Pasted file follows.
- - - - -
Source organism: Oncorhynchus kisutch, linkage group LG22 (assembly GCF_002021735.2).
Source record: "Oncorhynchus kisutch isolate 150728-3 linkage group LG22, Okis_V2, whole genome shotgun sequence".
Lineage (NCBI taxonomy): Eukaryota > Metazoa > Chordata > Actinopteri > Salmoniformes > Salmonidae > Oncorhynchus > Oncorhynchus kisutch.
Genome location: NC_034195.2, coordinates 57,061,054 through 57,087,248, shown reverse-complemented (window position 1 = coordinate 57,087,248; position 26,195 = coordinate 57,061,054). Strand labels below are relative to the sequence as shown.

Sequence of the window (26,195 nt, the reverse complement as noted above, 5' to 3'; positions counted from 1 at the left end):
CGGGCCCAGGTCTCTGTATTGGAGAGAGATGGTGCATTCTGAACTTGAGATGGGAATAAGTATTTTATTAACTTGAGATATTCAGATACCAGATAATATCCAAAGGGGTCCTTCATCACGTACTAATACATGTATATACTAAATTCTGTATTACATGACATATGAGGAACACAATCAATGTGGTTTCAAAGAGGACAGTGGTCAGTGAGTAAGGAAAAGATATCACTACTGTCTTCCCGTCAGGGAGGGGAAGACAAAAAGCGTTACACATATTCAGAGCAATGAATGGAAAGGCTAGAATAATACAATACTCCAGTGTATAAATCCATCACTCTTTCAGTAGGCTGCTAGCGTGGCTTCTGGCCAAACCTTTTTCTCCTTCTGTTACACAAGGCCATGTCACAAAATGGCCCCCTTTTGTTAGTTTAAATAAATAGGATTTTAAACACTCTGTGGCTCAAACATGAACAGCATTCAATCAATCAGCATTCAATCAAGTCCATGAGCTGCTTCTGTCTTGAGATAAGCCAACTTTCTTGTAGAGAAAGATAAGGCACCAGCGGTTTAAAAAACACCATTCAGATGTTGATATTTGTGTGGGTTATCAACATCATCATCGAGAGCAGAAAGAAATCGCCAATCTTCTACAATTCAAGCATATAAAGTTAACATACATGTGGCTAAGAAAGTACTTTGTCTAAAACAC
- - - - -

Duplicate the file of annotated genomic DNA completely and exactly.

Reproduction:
Source organism: Oncorhynchus kisutch, linkage group LG22 (assembly GCF_002021735.2).
Source record: "Oncorhynchus kisutch isolate 150728-3 linkage group LG22, Okis_V2, whole genome shotgun sequence".
Lineage (NCBI taxonomy): Eukaryota > Metazoa > Chordata > Actinopteri > Salmoniformes > Salmonidae > Oncorhynchus > Oncorhynchus kisutch.
Genome location: NC_034195.2, coordinates 57,061,054 through 57,087,248, shown reverse-complemented (window position 1 = coordinate 57,087,248; position 26,195 = coordinate 57,061,054). Strand labels below are relative to the sequence as shown.

Sequence of the window (26,195 nt, the reverse complement as noted above, 5' to 3'; positions counted from 1 at the left end):
CGGGCCCAGGTCTCTGTATTGGAGAGAGATGGTGCATTCTGAACTTGAGATGGGAATAAGTATTTTATTAACTTGAGATATTCAGATACCAGATAATATCCAAAGGGGTCCTTCATCACGTACTAATACATGTATATACTAAATTCTGTATTACATGACATATGAGGAACACAATCAATGTGGTTTCAAAGAGGACAGTGGTCAGTGAGTAAGGAAAAGATATCACTACTGTCTTCCCGTCAGGGAGGGGAAGACAAAAAGCGTTACACATATTCAGAGCAATGAATGGAAAGGCTAGAATAATACAATACTCCAGTGTATAAATCCATCACTCTTTCAGTAGGCTGCTAGCGTGGCTTCTGGCCAAACCTTTTTCTCCTTCTGTTACACAAGGCCATGTCACAAAATGGCCCCCTTTTGTTAGTTTAAATAAATAGGATTTTAAACACTCTGTGGCTCAAACATGAACAGCATTCAATCAATCAGCATTCAATCAAGTCCATGAGCTGCTTCTGTCTTGAGATAAGCCAACTTTCTTGTAGAGAAAGATAAGGCACCAGCGGTTTAAAAAACACCATTCAGATGTTGATATTTGTGTGGGTTATCAACATCATCATCGAGAGCAGAAAGAAATCGCCAATCTTCTACAATTCAAGCATATAAAGTTAACATACATGTGGCTAAGAAAGTACTTTGTCTAAAACAC